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). The Military Bases Agreement remained in force until 1992 when the Filipino government, inspired by other US allies as well as a growing nationalism, saw no reason to maintain a close relationship with its former colonial power, and opted to close US bases. Nevertheless, nearly half a century under the American security umbrella had strengthened ties between the two countries; the Filipino economy remained dependent on the USA, its military forces were structured with US cooperation, and the Filipino immigrant community in the USA grew considerably.

Figure 2
Double asymmetric relations between the Philippines, the USA and China

On the other hand, the Philippines perceived Mainland China as a threat until the normalisation of diplomatic relations in 1975. It feared communist contagion, because of Chinese support for the guerrillas in Mindanao, and the Chinese diaspora in the country was regarded with distrust. Over the following two decades (1975-95), this bilateral relationship became cordial despite low levels of economic interaction (San Pablo-Baviera 2009: 174San Pablo-Baviera, A. 2009. ‘Waltzing with Goliath: Philippines-China engagement in uncharted waters.’ In S Tang, M Li and A Amitav (eds), Living with China: Regional States and China through Crises and Turning Points. New York: Palgrave Macmillan, 173-191.). Moreover, until the mid-1990s, the asymmetry between China and the Philippines was not as evident as in the following decades, and the special Filipino relationship with the USA ensured some economic support and security in the government’s fight against domestic communist forces supported by China.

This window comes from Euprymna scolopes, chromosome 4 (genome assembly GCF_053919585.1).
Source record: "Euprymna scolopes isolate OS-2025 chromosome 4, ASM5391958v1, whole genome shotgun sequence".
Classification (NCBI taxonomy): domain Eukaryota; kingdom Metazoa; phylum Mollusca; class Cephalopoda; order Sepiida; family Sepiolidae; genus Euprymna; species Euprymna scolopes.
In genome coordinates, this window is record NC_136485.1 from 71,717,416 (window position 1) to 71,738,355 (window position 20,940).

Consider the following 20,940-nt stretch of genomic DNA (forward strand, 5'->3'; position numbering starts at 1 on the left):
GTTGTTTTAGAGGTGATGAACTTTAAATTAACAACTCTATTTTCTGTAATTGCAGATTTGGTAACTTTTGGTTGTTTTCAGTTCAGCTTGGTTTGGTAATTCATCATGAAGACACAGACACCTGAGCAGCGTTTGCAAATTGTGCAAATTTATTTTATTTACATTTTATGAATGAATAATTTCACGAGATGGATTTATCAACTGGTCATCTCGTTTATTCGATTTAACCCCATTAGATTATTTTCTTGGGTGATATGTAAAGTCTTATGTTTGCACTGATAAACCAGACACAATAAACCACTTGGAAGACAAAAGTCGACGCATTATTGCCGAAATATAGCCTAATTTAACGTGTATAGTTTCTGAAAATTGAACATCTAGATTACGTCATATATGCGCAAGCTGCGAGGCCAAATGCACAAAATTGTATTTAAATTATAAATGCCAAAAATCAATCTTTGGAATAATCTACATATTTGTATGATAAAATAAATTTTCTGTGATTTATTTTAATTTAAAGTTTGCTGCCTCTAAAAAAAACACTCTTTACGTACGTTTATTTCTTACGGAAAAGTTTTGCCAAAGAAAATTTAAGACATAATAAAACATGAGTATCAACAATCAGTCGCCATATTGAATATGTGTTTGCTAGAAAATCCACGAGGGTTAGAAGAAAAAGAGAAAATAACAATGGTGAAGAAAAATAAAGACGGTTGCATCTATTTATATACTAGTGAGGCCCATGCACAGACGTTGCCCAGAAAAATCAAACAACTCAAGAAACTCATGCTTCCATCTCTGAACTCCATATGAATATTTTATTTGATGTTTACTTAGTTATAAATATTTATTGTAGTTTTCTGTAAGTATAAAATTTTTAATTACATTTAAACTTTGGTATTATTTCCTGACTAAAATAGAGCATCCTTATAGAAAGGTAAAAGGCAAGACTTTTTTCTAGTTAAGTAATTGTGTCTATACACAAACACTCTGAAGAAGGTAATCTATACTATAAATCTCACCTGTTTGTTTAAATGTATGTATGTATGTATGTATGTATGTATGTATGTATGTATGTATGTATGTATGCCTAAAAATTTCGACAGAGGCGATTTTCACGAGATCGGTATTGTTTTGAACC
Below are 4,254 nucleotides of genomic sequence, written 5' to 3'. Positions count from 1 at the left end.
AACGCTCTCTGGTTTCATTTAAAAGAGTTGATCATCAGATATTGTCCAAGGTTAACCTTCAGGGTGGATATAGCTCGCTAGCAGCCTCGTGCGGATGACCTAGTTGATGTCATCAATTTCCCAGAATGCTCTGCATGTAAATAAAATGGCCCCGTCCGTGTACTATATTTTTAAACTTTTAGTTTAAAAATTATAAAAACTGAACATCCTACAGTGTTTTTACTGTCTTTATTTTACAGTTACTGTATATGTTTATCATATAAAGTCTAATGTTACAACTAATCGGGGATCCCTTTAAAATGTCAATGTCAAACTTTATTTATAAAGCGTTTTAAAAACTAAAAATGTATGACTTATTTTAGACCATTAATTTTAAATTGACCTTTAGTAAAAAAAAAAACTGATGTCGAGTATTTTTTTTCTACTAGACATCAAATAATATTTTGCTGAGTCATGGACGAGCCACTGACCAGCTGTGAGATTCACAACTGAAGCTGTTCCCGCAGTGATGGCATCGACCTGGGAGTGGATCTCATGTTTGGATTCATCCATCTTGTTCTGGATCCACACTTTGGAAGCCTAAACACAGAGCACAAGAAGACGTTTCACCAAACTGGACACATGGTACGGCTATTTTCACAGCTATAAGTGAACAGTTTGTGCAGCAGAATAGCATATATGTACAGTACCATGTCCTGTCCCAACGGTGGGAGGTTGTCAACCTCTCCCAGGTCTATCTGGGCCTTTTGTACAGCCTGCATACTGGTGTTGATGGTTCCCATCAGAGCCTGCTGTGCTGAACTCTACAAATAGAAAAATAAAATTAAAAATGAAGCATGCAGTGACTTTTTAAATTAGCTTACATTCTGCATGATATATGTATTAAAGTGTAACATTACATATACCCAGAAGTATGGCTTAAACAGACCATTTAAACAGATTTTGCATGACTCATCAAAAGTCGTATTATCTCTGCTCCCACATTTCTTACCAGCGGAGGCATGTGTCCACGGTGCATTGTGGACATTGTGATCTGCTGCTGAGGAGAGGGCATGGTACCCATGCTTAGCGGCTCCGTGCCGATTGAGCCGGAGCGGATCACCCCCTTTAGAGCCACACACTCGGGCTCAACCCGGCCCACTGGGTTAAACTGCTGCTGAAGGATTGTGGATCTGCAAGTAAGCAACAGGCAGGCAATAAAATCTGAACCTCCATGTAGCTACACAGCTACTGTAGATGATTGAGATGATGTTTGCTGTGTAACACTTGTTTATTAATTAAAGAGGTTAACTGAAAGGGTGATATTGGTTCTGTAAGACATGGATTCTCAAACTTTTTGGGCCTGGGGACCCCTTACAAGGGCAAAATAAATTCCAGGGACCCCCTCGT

The dilemmas of asymmetry with the great powers were evident in the 1990s. The Chinese threat of communist diffusion was replaced by a geopolitical threat when the Filipino Navy discovered Chinese naval patrols and constructions in Mischief Reef (the Spratly Islands) in 1995 and 1997 (Goh 2008: 134Goh, E. 2008. ‘Great powers and hierarchical order in Southeast Asia: analyzing regional security strategies.’ International Security 32 (3): 113-157.). As a result, in 1998/9, the Filipino government negotiated the return of US forces under the Visiting Forces Agreement, ending the brief hiatus in their military relationship, while also giving the foreign presence a temporary façade, in order to appease public opinion. Control over (or at least access to) the SCS is important for both China and the Philippines, because both countries face similar challenges in the form of large populations, the over-exploitation of resources, environmental crises, and threats of energy shortages (San Pablo-Baviera 2009: 175). But the asymmetry of material capabilities, which were obvious in the 1990s, makes the Philippines far more sensitive and vulnerable to events in the SCS, the more so given its inevitably maritime vocation.